“Why do you need teachers?” The visitor asked a disciple.
“Because,” the disciple answered, “if the water is to be heated, it must have a vessel between the fire and itself.” -The Rule of Benedict by Joan Chittister
A few weeks ago, in our Catechism Class, Fr. Robert asked us to pray about and choose a virtue to work on that we felt God was calling us to. I read the list and immediately recognized the one I thought I needed to work on.
I began to pray about it daily, to read about it in scripture but was disappointed when, for some unknown reason, I wasn’t making any progress. I sat in class the next week and listened to some of the others talking about seeing growth and a sense of awareness regarding the virtue they chose. Me…nothing.
So I went home that evening, took out the last week’s lesson and read it again. Ah…there it was. The missing link. I’d put the pony before the cart. Once again, I thought I knew best and what could have been a week of growth turned into a week of me struggling against myself. Into a week of being thrust into the fire with no vessel to protect me.
And so, I set the list before me and studied it. The Colossians List of Virtues: Compassion, Kindness, Humility, Gentleness, Patience, Forbearance, Forgiveness, Unity, Love and Peace. I emptied myself of preconceived notions that I had and asked God to forgive me for once more running ahead of Him. And then I asked him to show me what He wanted me to focus on. The answer surprised me at first. But I thanked Him and wrote the word down. I put it where I could see it throughout the day.
Be still and know…
It was amazing how mindful I became of that word. I saw it in our daily Liturgy of the Hours readings. I saw it in the books I was studying. I saw it in our Catechism lessons. I heard it in sermons and songs. Suddenly, the word surrounded me. Hmm…The Word surrounded me.
Be still and know that…
It took a couple of weeks, but gradually I saw a change. Not in others, like I thought needed to happen. But in me. I began to feel it flowing from me naturally; not just a word but an action, almost an involuntary motion. Not that I had perfected the virtue by any stretch of the imagination. But the more aware I became of what God was calling me to do, the more aware of God I became.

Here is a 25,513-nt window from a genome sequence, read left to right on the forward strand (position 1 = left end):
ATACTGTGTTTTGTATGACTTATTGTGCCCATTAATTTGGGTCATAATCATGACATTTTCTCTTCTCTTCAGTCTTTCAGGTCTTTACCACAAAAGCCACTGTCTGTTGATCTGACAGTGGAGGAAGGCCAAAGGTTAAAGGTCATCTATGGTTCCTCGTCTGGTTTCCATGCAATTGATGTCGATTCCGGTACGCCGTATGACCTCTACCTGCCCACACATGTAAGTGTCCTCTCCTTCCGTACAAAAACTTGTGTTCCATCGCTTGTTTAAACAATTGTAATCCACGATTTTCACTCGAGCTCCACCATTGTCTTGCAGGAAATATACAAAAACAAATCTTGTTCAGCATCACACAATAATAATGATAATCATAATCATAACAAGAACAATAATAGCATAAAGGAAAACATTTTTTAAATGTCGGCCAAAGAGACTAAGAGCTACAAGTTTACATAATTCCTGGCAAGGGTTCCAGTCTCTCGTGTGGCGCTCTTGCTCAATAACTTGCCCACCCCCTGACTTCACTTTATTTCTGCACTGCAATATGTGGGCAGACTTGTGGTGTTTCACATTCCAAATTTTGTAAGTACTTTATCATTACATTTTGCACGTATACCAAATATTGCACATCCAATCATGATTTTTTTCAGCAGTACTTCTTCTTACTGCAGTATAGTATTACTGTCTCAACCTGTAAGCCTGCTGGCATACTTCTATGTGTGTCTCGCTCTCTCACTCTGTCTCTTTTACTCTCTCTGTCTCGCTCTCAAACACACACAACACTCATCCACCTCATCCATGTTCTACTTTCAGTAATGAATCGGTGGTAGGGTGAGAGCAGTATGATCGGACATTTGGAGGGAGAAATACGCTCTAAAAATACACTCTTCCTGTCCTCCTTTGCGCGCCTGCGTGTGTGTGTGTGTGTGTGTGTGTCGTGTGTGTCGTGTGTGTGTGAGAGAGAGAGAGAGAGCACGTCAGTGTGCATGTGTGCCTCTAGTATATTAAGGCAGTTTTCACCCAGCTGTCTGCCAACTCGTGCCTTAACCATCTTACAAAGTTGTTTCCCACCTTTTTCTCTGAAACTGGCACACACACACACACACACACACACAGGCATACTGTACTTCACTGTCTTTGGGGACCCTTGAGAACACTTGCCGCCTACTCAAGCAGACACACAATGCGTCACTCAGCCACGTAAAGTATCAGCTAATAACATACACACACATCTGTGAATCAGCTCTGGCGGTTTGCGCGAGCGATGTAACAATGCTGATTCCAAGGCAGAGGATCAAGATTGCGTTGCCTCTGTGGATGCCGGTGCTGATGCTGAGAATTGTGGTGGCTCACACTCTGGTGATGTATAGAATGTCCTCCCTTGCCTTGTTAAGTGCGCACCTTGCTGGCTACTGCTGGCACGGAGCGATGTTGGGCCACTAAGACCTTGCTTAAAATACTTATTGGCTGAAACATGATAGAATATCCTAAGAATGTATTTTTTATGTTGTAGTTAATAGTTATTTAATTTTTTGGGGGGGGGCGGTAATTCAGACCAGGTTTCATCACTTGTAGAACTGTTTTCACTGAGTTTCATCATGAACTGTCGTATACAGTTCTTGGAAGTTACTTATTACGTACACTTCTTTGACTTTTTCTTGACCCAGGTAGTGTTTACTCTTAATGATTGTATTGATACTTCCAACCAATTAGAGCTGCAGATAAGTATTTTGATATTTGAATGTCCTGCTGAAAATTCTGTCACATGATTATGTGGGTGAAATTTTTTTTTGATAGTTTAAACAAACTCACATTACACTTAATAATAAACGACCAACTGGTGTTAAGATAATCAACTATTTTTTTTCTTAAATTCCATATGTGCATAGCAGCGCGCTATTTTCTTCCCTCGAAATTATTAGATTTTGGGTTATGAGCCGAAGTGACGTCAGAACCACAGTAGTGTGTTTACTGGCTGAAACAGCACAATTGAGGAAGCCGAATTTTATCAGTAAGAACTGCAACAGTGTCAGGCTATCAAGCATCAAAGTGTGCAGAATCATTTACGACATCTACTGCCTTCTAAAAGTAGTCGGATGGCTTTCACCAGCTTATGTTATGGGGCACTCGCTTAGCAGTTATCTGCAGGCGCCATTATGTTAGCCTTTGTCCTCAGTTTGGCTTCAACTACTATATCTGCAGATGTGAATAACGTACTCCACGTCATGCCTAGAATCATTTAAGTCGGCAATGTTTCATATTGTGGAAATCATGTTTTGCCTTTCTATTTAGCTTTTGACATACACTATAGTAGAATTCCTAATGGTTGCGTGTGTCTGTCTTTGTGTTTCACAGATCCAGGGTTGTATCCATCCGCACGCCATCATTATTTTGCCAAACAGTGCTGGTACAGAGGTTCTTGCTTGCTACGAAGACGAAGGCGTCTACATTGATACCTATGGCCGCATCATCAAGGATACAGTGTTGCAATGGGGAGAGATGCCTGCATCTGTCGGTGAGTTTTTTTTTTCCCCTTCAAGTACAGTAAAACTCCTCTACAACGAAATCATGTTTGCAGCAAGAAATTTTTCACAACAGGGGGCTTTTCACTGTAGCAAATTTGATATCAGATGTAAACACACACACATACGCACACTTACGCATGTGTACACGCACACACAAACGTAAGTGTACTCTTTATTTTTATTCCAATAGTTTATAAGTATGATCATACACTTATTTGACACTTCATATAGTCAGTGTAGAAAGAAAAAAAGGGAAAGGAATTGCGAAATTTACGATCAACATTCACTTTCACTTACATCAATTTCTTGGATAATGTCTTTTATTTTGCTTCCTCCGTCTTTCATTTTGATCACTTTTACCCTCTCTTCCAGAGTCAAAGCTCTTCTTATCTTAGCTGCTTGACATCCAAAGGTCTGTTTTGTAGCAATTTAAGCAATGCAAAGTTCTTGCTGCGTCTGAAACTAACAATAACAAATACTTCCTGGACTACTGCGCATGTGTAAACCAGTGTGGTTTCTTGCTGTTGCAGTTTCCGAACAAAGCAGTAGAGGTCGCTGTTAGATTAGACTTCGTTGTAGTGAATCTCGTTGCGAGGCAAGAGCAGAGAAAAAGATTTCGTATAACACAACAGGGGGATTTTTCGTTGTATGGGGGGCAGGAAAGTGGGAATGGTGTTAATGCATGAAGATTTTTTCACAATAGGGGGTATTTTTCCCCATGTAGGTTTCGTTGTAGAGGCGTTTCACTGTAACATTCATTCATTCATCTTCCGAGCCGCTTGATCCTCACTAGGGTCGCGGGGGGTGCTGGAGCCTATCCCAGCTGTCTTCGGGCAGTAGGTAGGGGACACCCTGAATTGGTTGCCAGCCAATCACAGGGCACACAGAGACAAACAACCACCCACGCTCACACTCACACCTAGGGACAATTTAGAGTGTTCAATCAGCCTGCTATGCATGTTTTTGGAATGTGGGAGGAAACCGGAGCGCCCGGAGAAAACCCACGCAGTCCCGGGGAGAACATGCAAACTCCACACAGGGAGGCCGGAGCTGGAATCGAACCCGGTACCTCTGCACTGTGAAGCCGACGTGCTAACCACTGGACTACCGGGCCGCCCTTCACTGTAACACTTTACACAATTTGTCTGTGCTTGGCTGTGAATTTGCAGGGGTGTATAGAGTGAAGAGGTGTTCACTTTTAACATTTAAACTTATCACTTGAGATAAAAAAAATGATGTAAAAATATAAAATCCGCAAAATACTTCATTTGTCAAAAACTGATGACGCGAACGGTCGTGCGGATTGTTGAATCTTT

Be still and know that I am…
After spending the night in Belleville following Deacon Formation, Jim and I visited St. Clare of Assisi in O’Fallon, Illinois. During Sunday Mass, Fr. Jim Dieter said something that really stuck with me. He said that dying to self always leads to resurrection. What is resurrection?
In John 11, Jesus said, “I am the resurrection and the life.” So, dying to one’s self leads to Jesus. What better example have we than the one that laid aside his crown, became a helpless babe, became a servant to all and gave his life that we might live.
Be still and know that I am God…
In I Kings 19, after Elijah had run for his life for forty days and forty nights, he came to Horeb, the mountain of God. After spending the night, the word of the Lord came to him. After telling God why he was running, The Lord told him to stand on the mountain for he was going to pass by.
“And a great and mighty wind tore into the mountain and shattered rocks before the Lord, but the Lord was not in the wind.
After the wind, there was an earthquake, but the Lord was not in the earthquake.
After the earthquake there was a fire, but the Lord was not in the fire.
And after the fire, came a still, small voice.” (verses 11-12)
By reading the rest of the passage, we know that God was in the still, small voice. With everything around us that demands our attention every minute, of every day, it’s no wonder God’s voice gets lost in the din. It’s only when we are quiet and listen, that a still, small voice can be heard.